3D printing of Covid-19 test swab sticks ramps up

3D printed swabs Formlabs
Nasal swab sticks are typically manufactured using injection molds and flocking, which includes tufts of polyester material attached to the end of a plastic shaft.

With production at an Italian facility that is one of major suppliers of nasal swabs needed for COVID-19 test kits severely impacted by the pandemic, Formlabs, a venture-backed maker of 3D printers, and partners USF Health and Northwell Health Labs have stepped in to meet demand.

In just one week, the teams collaborated to develop a nasal swab prototype and tested it at the USF Health and Northwell Health Labs, diagnostic test labs that are processing COVID-19 test kits. The prototypes were created using Formlabs’ 3D printers and biocompatible autoclavable resins. With clinical validation finalized, 3D printers at all three companies will produce the swabs at throughput rates of up to 300 units per printer per day.

A big design challenge

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Nasal swab sticks are typically manufactured using injection molds and flocking, which includes tufts of polyester material attached to the end of a plastic shaft. Two main factories produce these flocked swabs - one in Northern Italy and one in Maine. With supply impacted by the pandemic, healthcare professionals are turning to 3D printed swabs.

Nasal swabs are flexible sticks with a bristled end that is inserted into the nose to the back of the nasal cavity and swept around to collect material that sticks to or wicks up the bristles. The swab is then placed into a vial that contains a culture medium.

A spokesperson for Formlabs explained that swab sticks have an intentionally weak point 7–8 cm from the bristled tip. This design feature allows the stick to be broken to the correct length so that the vial can be capped before it is transported to a laboratory for testing.

“The most difficult part of designing these swabs to be 3D printed was ensuring the material we used was strong enough to be put in a patient's nose without fear of it breaking and yet weak enough that it can be easily capped and put in a vile,” said Formlabs. “The swab also has to be capable of collecting enough of a sample from the nasal cavity to detect virality without hurting the patient.”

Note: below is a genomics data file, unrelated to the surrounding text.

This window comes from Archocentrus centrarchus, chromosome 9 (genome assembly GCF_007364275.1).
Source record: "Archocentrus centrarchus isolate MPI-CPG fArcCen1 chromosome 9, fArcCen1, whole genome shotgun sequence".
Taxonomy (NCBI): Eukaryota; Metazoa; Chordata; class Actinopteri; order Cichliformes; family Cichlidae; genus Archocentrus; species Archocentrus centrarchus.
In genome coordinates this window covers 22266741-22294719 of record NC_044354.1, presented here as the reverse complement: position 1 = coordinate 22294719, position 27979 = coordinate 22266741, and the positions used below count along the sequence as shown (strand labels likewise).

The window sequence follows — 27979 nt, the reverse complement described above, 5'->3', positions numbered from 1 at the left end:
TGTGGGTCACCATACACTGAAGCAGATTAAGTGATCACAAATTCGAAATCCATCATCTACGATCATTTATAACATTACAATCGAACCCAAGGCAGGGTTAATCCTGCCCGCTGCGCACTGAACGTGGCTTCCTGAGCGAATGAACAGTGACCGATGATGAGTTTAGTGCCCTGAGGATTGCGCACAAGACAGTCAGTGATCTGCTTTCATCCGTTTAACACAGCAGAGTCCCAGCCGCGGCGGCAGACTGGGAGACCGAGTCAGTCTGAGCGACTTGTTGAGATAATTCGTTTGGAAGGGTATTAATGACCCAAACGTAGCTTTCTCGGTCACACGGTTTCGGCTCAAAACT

A single 3D print run can produce up to 300 test swabs at a time. “With 200+ in-house 3D printers at our Ohio-based, FDA-registered ISO 13485 printing facility is now dedicated to producing COVID-19 test swabs,” said Formlabs, “With the potential to ramp up production to about 100,000 printed swabs a day at peak.”

Formlabs is reaching out to the tech and medical community to connect those with equipment and supply needs with companies and individuals who can provide engineering, clinical, and 3D printing resources. They are asking anyone working on COVID-19 related projects and need access to 3D printed parts, or who have access to 3D printers and are willing to volunteer time and equipment in the fight against COVID-19, to complete this form.

It notes that the swabs are Class I medical devices, as per the  FDA’s Policy for Diagnostic Tests for COVID-19, and are  exempted from premarket notification requirements and require manufacturers to register and list the products.

 

 

 

 

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